Once again, companies that will take a huge hit are ones like Apple, who depend extensively on retail spending in the US markets, which is why they have been gradually moving into other segments (iPhone) for which you can look at recurring revenues per customer than a one time engagement. 2008 will be critical for Apple and if they have to escape the carnage, they have no choice but to forge ahead with the launch of the iPhone in other markets.
Then again, the iPhone is vastly overpriced for a market like India, even if you were to assume something like INR 16,000 as the price point. If they need a winner, they’ll need something in the sub-INR 10,000 price range to set the market alight and I don’t see something like that coming from Apple.
On an unrelated parting note, I think I’ve linked to David Manners’ blog on the semiconductor trade, but it is an absolutely lovely blog to read even if you are not a semiconductor wonk. Highly suggested.
Automattic, the company that created the WordPress.com blogging platform and oversees the WordPress.org open source project, has rejected a $200 million acquisition offer, says multiple sources. — Techcrunch
I’d said a while ago that even the $300 million figure quoted by Rafat earlier was not the right valuation for the company. Automattic does not only create software that helps people — and now a fair number of publications — publish content, they also organise it in a consistent manner using global tags and categories. They are, in fact, a content management, content delivery and allied services company, very much unlike what the world thinks of them as: a blog software company.
If they stick it out in the long run by themselves (no reason why they should not do it, since they have not taken on board any major funding in a while now, which is a good indication that the company is doing well in terms of cash flow/reserves), they would be worth a whole lot more.
Update: More evidence to back it up that WordPress is much more than a blog software company. How long it will be before they get an actual editor to run that page and push out more organised content?
We really have to come up with better ways of measuring subscriptions and usage. After the entire ruckus by Naukri and Timesjobs about who is the big daddy as far as job sites go, it is now Reliance’s turn to go overboard with usage numbers. According to a release (reproduced almost in toto by Alootechie), Zapak Digital Entertainment has signed up more than 1 lakh users on a single day for their new email service Zapakmail.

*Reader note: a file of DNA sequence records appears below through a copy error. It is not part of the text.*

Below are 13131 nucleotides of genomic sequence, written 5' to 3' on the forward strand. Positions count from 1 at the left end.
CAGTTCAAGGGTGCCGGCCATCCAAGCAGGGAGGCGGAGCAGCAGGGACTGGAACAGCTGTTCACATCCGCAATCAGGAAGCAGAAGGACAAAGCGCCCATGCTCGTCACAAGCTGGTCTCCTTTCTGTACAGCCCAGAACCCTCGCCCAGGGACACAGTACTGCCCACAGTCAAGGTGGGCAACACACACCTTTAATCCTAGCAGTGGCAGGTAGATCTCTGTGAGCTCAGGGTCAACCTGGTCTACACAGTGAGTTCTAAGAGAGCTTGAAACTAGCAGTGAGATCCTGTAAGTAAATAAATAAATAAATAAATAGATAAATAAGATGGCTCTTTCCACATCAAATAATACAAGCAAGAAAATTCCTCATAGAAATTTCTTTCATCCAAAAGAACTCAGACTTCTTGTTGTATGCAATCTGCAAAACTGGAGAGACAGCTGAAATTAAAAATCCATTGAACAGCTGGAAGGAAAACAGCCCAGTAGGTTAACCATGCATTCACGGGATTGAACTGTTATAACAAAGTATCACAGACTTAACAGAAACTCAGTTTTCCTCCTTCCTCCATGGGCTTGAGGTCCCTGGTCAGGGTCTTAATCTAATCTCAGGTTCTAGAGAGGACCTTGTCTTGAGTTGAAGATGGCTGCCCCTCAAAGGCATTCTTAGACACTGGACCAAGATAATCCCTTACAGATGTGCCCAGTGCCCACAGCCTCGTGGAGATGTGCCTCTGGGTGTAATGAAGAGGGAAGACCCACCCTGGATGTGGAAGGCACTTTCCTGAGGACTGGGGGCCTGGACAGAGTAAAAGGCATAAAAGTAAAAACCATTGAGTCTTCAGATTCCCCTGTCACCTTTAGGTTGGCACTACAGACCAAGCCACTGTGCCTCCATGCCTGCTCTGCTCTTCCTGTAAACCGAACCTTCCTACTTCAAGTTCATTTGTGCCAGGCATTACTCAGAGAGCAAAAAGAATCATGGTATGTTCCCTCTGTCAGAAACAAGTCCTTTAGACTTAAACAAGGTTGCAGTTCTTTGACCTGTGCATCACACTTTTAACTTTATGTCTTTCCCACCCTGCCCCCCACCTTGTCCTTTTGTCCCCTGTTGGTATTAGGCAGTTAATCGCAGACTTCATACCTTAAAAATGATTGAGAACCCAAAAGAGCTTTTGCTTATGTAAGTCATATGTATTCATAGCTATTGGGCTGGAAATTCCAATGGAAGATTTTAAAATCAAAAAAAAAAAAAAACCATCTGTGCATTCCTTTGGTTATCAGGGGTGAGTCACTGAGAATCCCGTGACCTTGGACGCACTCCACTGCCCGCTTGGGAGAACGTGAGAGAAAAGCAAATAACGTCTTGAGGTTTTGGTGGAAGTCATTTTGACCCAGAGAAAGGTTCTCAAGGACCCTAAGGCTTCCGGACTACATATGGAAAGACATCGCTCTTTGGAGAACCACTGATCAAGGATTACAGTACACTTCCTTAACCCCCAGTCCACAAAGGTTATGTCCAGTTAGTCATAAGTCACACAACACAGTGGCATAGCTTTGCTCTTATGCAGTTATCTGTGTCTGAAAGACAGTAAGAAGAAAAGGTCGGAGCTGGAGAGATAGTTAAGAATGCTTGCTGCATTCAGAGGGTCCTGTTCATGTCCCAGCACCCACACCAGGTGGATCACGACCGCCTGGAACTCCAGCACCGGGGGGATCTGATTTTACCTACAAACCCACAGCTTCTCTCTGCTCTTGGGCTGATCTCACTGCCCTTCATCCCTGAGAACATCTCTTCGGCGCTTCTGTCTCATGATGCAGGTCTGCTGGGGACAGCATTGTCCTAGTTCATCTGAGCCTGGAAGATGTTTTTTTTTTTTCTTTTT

If you go by IAMAI’s *cough* numbers, the average ‘active’ users in March 2007 was estimated at 28 million and the way ‘active’ has been defined is thus: “someone who has used the internet at least one in the last 30 days.” Even by that number, and after taking extreme liberties in considering it to be true and extrapolating it further, we have roughly 903,225 users for the March 07 number, on a daily basis in India. If you go by Zapak’s numbers (1,15,263 in a single day), it would mean that 1 out of 9 users who logged on to the net in India that day signed up for an email account at Zapak. How likely is that? You can judge that for yourself since there’s no way we are going to get the real numbers out of Reliance.
In any case, as it was earlier with the Sunsilk Gang of Girls concept, sign ups are not a good enough measure of stickiness and active users. You might have a million signed up users who never log in and the reason why we can’t ever agree on which site is better is because everyone has different definition of an active user. And this is a problem that the industry has to address at some point because even with the presence of an external auditor, metrics like pageviews, user sessions are far from being above board and bereft of inflation.
p.s: Sanjeev, please get your blog hosted on Naukri than on Blogger, or at least get a better template than the boring default blogger template. It would not take more than half a day for the chaps at your labs to get this done.